Tag Archives: live cattle trade

Barnaby Sells Out?

4 Oct

From the Australian:

BARNABY Joyce, who has built his political career opposing foreign investment, is under fire for hypocrisy after giving his blessing to the sale of two of the Northern Territory’s best known cattle stations to Indonesia’s biggest live cattle importer.

The Agriculture Minister, who two weeks ago asked Australians to “make a big noise” and oppose the Indonesian government’s plan to purchase a million hectares of cattle country, said he supported the latest sale after talking to the Northern Territory cattle industry.

The Santori company – a subsidiary of the Indonesian agribusiness Japfa group – is purchasing two large Northern Territory cattle properties, Riveren and Inverway stations.

Mr Joyce said last night he made the decision to support the sale after talking to northern Australian cattlemen.

“They wanted the sale to go forward,” he said.

The Deputy Nationals Leader said the purchase of the two cattle stations was a joint venture on lease-hold land, that would kick-start the live cattle trade to Indonesia.

He dismissed the charge of hypocrisy, declaring the Greens wanted to “shut down the trade all together” and Labor had created the slump in cattle exports in the first place. “We are just trying to sweep up the dishes they dropped,” he said.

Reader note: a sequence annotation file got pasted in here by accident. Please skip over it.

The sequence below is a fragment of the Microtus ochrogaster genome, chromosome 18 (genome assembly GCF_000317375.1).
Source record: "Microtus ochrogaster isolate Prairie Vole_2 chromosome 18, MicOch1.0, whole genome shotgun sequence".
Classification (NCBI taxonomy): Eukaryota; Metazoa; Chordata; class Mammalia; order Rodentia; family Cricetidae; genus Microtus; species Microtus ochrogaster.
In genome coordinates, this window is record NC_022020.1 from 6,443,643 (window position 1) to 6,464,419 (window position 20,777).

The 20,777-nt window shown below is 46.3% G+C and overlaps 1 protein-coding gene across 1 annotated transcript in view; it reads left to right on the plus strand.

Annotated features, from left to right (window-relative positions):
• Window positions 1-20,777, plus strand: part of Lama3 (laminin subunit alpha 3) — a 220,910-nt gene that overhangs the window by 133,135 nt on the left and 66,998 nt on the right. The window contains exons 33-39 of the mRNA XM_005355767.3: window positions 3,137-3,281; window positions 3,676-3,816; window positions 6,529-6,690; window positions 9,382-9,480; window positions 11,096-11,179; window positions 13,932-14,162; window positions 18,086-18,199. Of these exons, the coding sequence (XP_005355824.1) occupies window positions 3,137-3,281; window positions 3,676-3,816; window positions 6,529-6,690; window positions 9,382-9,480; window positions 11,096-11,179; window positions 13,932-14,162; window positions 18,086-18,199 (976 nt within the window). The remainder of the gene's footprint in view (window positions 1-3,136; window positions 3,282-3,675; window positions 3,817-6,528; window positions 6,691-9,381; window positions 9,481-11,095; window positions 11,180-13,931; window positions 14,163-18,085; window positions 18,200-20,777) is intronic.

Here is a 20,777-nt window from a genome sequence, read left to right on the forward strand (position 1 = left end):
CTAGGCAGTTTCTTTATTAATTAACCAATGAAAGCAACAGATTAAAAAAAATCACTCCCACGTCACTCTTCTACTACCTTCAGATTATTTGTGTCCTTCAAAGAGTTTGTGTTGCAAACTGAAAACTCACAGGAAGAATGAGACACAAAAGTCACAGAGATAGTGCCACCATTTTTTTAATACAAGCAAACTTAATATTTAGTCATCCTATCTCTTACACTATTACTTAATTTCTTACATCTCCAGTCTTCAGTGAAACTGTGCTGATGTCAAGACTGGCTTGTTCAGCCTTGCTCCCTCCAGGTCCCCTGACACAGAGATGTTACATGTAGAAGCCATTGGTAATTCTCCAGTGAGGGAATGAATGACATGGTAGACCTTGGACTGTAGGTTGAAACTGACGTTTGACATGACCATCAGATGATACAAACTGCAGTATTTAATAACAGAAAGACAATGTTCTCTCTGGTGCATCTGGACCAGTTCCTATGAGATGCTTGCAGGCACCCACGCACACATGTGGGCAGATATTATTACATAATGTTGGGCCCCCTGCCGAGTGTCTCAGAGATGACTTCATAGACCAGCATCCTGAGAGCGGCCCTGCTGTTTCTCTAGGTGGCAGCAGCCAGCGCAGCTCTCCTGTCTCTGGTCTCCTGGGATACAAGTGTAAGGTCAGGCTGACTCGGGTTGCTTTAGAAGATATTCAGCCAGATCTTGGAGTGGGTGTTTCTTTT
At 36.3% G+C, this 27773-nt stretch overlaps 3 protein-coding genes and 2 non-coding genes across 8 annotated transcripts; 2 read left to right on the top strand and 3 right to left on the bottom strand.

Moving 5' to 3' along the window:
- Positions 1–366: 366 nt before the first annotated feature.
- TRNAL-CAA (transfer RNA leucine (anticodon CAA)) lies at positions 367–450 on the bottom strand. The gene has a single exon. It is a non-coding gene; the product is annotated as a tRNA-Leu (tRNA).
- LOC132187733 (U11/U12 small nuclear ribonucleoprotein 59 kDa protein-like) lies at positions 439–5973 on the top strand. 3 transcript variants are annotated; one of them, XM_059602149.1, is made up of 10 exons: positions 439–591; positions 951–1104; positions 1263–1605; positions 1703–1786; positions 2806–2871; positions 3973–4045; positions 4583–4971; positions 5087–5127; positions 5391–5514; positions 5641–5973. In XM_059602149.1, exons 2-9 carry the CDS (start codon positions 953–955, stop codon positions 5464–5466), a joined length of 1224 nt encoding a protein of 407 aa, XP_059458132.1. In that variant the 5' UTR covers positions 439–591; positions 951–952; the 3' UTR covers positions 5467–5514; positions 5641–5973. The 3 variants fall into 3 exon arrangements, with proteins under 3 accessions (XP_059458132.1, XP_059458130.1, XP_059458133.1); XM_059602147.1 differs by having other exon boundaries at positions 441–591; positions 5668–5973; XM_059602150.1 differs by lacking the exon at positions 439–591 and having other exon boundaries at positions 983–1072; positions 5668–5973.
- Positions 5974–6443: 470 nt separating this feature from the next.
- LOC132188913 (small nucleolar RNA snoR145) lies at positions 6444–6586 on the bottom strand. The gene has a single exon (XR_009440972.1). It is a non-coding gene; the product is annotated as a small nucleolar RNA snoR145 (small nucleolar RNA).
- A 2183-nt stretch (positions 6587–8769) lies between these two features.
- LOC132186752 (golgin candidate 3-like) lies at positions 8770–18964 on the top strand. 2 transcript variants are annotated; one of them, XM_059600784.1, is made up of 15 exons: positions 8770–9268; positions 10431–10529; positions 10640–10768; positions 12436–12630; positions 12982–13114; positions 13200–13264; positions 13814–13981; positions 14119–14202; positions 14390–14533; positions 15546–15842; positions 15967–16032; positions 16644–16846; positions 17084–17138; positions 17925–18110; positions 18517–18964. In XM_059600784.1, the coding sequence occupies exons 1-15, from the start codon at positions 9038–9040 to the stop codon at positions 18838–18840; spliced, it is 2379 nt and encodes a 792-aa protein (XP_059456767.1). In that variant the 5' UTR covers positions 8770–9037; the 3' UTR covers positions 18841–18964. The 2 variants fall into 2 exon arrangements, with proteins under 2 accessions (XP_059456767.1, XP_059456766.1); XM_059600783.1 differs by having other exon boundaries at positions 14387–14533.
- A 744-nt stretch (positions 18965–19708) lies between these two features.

Mr Joyce’s decision to support the sale is a stark departure from his public call – about two weeks ago, before being appointed to the ministry – for Australians to “make a big noise” and oppose a similar plan from the Indonesian government to buy farmland and raise cattle for the domestic market.

“I cannot possibly see how it is in the national interest, what benefit is it to Australian farmers, to Australian taxpayers, if another entity buys our land to breed their cattle, exports them to their own facilities and pays tax in another country,” Mr Joyce said at the time.

The Nationals deputy leader’s about-face received a mixed reception from his party colleagues yesterday. Some of them have flagged a tough fight on the potential sale of Australia’s largest listed agribusiness, GrainCorp, to US firm Archer Daniels Midland if it is approved by Joe Hockey.

NSW Nationals senator John Williams said Australia should own its own farmland, with the profits going back into regional and rural towns.

“Have the owners of those stations had them on the market for a long time?” Senator Williams said. “Are they desperate to get out? If they can’t get a local buyer, then I wouldn’t blame them for selling to a foreign buyer. But I like to see Australians own our farmland. I want to see the profits of those farms spent locally in our regional towns.”

Queensland LNP MP George Christensen said Mr Joyce was only meeting the demands of industry.

“You have to talk to the local industry, and my understanding is that they are all behind it.